Batman resides in Gotham City, where many people have lost hope that their institutions will help solve their societal problems. While Kravitz’s character is complaining about “white, privileged a**holes,” the Riddler arrives at the scene: a devious schemer and a ruthless serial killer who considers himself the hero in exposing Gotham’s corruption, often leaving Batman clues to prove he is more strategically brilliant. He is also a young White man who believes the world is against him.
The Riddler has experienced injustice after being abandoned as an orphan. With a shared grievance, a group of people connect over the internet to power the Riddler’s revolution, convinced that the only way to bring about change is taking up arms against a government they believe owes them recognition and respect. The Riddler emits a kind of resentment, which will be relatable to some Americans, brewing over a particular group or establishment perceived as the root of their problems—their enemy. And that the only way to gain power and win at life is to obliterate this enemy’s very existence.
Indeed, the Riddler’s goal could be the wet dream of many who believe the establishment isn’t working for people like them and should be displaced entirely. Spoiler alert ahead: by the end of the movie, this narcissist gets caught by the police; however, he had already orchestrated his master plan by ordering his minions to carry out his ultimate goal of destroying Gotham. The Riddler’s revolution, in actuality, is a form of domestic extremism among cult-like gatherings of internet trolls who believe that their world is completely ignoring them and, if nothing else, are cast as villains purely because they were born a White male.
Consider the decades of blatant anti-White rhetoric spewing from Hollywood, which many would speculate, is part of systemic progressive politics penetrating the arts, culture, media and education. Moreover, the amplification and politicization of movements such as Black Lives Matter compared to meagre coverages of an opioid epidemic plaguing primarily White Americans, with U.S. military veterans accounting for a disproportionately high death toll. Not least, the projection that America is to become “minority-White” by 2045 will energize many to form movements to protect the collective interests of their fellow Americans, especially if they believe that the establishment has completely ignored or picked on them year after year. In contrast, some are feeling provoked: they will merely spew their angst in a reactionary, and often vulgar, manner on social media, and whether such expressions remain confined to the digital world or whether their sense of losing power bleeds into the Land of the Free is a concern expressed by the federal government.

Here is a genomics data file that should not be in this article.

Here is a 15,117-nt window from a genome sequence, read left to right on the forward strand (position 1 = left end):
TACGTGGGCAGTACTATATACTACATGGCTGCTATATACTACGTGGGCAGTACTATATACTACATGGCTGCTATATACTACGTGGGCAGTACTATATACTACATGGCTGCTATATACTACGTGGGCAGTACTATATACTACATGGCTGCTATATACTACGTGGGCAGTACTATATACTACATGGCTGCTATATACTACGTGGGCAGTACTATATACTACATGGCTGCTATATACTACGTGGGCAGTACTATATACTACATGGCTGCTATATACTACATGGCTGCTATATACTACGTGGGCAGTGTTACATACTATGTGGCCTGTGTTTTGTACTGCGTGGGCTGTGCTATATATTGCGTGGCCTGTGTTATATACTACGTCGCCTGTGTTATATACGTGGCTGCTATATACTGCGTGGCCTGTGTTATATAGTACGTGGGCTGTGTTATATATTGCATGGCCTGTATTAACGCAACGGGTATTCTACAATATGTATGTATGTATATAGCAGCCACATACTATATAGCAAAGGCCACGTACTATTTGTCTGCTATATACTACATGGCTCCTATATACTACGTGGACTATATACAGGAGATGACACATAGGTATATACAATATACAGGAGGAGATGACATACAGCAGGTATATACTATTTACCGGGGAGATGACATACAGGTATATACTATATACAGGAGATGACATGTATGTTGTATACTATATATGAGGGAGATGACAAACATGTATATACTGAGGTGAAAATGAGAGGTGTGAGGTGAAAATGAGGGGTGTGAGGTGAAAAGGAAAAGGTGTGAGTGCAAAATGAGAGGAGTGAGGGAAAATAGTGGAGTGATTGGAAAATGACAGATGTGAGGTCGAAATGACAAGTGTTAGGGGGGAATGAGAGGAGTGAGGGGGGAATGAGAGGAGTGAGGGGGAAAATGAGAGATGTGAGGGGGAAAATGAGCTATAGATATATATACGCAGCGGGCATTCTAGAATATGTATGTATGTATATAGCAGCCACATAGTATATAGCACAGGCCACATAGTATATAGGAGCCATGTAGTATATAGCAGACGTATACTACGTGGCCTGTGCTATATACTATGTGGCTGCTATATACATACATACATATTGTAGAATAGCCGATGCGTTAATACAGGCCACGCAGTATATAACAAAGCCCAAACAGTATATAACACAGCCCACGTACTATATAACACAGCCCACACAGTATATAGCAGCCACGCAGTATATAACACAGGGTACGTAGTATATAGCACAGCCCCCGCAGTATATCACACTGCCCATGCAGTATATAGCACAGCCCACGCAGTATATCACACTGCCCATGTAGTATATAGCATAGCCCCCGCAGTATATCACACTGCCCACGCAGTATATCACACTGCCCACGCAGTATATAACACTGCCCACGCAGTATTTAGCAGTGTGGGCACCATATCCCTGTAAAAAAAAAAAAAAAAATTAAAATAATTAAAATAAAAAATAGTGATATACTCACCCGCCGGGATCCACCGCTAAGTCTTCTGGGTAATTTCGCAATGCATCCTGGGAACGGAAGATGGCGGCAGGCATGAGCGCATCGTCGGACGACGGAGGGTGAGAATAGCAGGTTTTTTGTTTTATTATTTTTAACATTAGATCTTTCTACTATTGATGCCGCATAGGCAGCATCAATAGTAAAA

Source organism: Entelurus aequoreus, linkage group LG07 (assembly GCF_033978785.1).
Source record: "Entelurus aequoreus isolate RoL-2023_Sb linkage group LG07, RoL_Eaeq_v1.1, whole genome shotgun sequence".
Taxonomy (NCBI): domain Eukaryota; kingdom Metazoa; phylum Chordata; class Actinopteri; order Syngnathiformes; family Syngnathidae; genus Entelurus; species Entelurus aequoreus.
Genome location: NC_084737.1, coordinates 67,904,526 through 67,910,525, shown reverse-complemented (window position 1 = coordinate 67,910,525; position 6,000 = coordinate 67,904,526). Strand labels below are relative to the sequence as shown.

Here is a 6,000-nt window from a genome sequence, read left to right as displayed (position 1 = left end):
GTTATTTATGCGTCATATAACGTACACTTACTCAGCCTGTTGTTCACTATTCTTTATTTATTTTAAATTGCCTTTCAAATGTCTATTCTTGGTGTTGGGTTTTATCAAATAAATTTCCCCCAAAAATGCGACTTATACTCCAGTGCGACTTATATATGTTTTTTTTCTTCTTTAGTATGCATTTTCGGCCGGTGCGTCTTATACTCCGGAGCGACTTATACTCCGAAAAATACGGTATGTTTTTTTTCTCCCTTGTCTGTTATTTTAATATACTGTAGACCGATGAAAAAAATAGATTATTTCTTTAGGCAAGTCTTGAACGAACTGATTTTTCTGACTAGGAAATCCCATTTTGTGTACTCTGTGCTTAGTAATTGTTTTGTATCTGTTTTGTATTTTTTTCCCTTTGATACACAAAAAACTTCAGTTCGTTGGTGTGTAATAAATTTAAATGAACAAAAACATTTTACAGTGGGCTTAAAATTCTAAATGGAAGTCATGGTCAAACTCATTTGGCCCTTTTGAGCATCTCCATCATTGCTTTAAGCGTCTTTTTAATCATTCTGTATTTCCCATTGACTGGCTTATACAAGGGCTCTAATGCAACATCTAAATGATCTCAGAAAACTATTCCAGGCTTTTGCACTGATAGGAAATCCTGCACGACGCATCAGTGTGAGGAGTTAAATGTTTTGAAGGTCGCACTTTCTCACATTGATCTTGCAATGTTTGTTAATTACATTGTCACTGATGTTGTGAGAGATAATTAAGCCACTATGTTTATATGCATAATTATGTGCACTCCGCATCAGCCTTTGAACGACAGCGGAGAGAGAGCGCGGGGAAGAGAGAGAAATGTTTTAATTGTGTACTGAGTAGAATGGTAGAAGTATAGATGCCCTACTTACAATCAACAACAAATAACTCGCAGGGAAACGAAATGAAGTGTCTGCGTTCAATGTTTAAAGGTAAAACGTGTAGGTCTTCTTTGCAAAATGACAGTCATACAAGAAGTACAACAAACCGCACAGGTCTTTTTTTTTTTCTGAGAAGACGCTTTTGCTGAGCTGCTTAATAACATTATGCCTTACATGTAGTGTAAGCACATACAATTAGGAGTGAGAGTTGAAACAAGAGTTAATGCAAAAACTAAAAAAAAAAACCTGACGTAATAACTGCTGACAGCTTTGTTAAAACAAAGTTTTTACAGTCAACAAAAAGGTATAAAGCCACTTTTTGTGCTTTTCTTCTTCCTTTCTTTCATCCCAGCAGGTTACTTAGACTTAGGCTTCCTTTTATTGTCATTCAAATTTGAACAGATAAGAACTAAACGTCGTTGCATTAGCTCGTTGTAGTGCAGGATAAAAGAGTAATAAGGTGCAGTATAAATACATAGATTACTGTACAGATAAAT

The real antidote: cultivating a strong sense of patriotism
Cultivating a strong sense of American patriotism, identity and belonging among young people may diffuse the potential likelihood of verbal and physically violent outbursts from those who might otherwise feel bedeviled, victimized, left behind and made to feel like second-class citizens in their own country.
Although Americans likely to lean Republican may define patriotism differently from their Democrat counterparts, fostering a love of country among their children ought to be an obvious (hopefully) shared goal. America must therefore deliver a “pro-America” curriculum that isn’t just limited to the classrooms of private institutions with a conservative disposition and doesn’t involve crucifying or victimizing any particular group, which would further stoke tension in a young nation already uneasy with herself.
As a unique and young nation of 246 years, learning American history is essential toward fostering patriotism and national unity—and this means understanding the good, the bad and the ugly. Indeed, learning the turbulent and equally remarkable history of the United States can be uncomfortable for many, irrespective of whether they are of Mayflower stock, have an ancestor who was enslaved, are descended from a 19th century immigrant from Southern Europe or an international student from Zambia.
Concerned Presidents and Founding Fathers
The New World was settled by Protestants from England with an unparalleled work ethic searching for religious freedom and economic opportunities and grew on a bedrock of Christian values to become a thriving hub of entrepreneurial activity. Such an exceptional history celebrates the Great Experiment to test a revolutionary form of government. To this end, a throbbing concern of past leading figures was maintaining a united American national identity. Therefore, it was essential to reinforce American ideals and promote assimilation through the guiding principles of the U.S. Constitution and the Declaration of Independence. Without this guidance, influenced by the Magna Carta, the English Bill of Rights of 1689, the Declaration by John Locke, and likely Dutch writing, this young nation could quickly disintegrate into “the old country” groupthink and tribalism.